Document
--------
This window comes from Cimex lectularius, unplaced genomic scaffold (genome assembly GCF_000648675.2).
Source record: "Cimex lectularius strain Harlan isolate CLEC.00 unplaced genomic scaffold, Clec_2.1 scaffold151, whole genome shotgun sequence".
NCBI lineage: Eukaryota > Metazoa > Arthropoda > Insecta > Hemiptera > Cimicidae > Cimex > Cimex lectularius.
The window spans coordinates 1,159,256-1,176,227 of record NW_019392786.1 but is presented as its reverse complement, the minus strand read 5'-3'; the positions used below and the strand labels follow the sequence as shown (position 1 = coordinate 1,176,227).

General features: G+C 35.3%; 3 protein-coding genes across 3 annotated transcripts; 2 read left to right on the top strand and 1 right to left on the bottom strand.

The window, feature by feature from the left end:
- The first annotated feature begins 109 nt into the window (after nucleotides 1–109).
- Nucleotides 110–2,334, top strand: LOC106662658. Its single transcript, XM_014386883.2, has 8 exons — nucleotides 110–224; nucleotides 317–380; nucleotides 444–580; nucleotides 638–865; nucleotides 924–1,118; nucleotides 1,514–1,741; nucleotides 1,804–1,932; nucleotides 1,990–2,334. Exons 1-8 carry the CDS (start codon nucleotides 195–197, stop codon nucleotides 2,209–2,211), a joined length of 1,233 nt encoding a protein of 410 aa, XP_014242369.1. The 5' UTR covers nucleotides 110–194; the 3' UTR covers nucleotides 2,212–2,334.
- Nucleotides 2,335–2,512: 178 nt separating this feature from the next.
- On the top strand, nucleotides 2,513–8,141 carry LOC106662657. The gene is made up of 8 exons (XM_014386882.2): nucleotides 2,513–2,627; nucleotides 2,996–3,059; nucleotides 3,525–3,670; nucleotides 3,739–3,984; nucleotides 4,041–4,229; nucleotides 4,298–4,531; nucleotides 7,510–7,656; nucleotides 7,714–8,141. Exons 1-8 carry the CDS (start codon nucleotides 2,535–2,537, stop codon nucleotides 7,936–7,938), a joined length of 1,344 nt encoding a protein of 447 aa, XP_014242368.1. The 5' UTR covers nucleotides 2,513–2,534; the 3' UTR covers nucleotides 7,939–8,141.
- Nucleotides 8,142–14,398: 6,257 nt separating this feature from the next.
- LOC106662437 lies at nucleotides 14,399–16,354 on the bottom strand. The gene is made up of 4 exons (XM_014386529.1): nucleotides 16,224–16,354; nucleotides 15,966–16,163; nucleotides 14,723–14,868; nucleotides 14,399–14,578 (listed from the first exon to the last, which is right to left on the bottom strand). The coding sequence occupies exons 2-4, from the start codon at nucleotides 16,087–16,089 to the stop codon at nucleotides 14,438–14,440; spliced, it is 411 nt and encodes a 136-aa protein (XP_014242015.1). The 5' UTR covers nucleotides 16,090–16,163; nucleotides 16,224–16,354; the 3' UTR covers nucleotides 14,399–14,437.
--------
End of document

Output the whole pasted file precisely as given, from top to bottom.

This window comes from Cimex lectularius, unplaced genomic scaffold (genome assembly GCF_000648675.2).
Source record: "Cimex lectularius strain Harlan isolate CLEC.00 unplaced genomic scaffold, Clec_2.1 scaffold151, whole genome shotgun sequence".
NCBI lineage: Eukaryota > Metazoa > Arthropoda > Insecta > Hemiptera > Cimicidae > Cimex > Cimex lectularius.
The window spans coordinates 1,159,256-1,176,227 of record NW_019392786.1 but is presented as its reverse complement, the minus strand read 5'-3'; the positions used below and the strand labels follow the sequence as shown (position 1 = coordinate 1,176,227).

General features: G+C 35.3%; 3 protein-coding genes across 3 annotated transcripts; 2 read left to right on the top strand and 1 right to left on the bottom strand.

The window, feature by feature from the left end:
- The first annotated feature begins 109 nt into the window (after nucleotides 1–109).
- Nucleotides 110–2,334, top strand: LOC106662658. Its single transcript, XM_014386883.2, has 8 exons — nucleotides 110–224; nucleotides 317–380; nucleotides 444–580; nucleotides 638–865; nucleotides 924–1,118; nucleotides 1,514–1,741; nucleotides 1,804–1,932; nucleotides 1,990–2,334. Exons 1-8 carry the CDS (start codon nucleotides 195–197, stop codon nucleotides 2,209–2,211), a joined length of 1,233 nt encoding a protein of 410 aa, XP_014242369.1. The 5' UTR covers nucleotides 110–194; the 3' UTR covers nucleotides 2,212–2,334.
- Nucleotides 2,335–2,512: 178 nt separating this feature from the next.
- On the top strand, nucleotides 2,513–8,141 carry LOC106662657. The gene is made up of 8 exons (XM_014386882.2): nucleotides 2,513–2,627; nucleotides 2,996–3,059; nucleotides 3,525–3,670; nucleotides 3,739–3,984; nucleotides 4,041–4,229; nucleotides 4,298–4,531; nucleotides 7,510–7,656; nucleotides 7,714–8,141. Exons 1-8 carry the CDS (start codon nucleotides 2,535–2,537, stop codon nucleotides 7,936–7,938), a joined length of 1,344 nt encoding a protein of 447 aa, XP_014242368.1. The 5' UTR covers nucleotides 2,513–2,534; the 3' UTR covers nucleotides 7,939–8,141.
- Nucleotides 8,142–14,398: 6,257 nt separating this feature from the next.
- LOC106662437 lies at nucleotides 14,399–16,354 on the bottom strand. The gene is made up of 4 exons (XM_014386529.1): nucleotides 16,224–16,354; nucleotides 15,966–16,163; nucleotides 14,723–14,868; nucleotides 14,399–14,578 (listed from the first exon to the last, which is right to left on the bottom strand). The coding sequence occupies exons 2-4, from the start codon at nucleotides 16,087–16,089 to the stop codon at nucleotides 14,438–14,440; spliced, it is 411 nt and encodes a 136-aa protein (XP_014242015.1). The 5' UTR covers nucleotides 16,090–16,163; nucleotides 16,224–16,354; the 3' UTR covers nucleotides 14,399–14,437.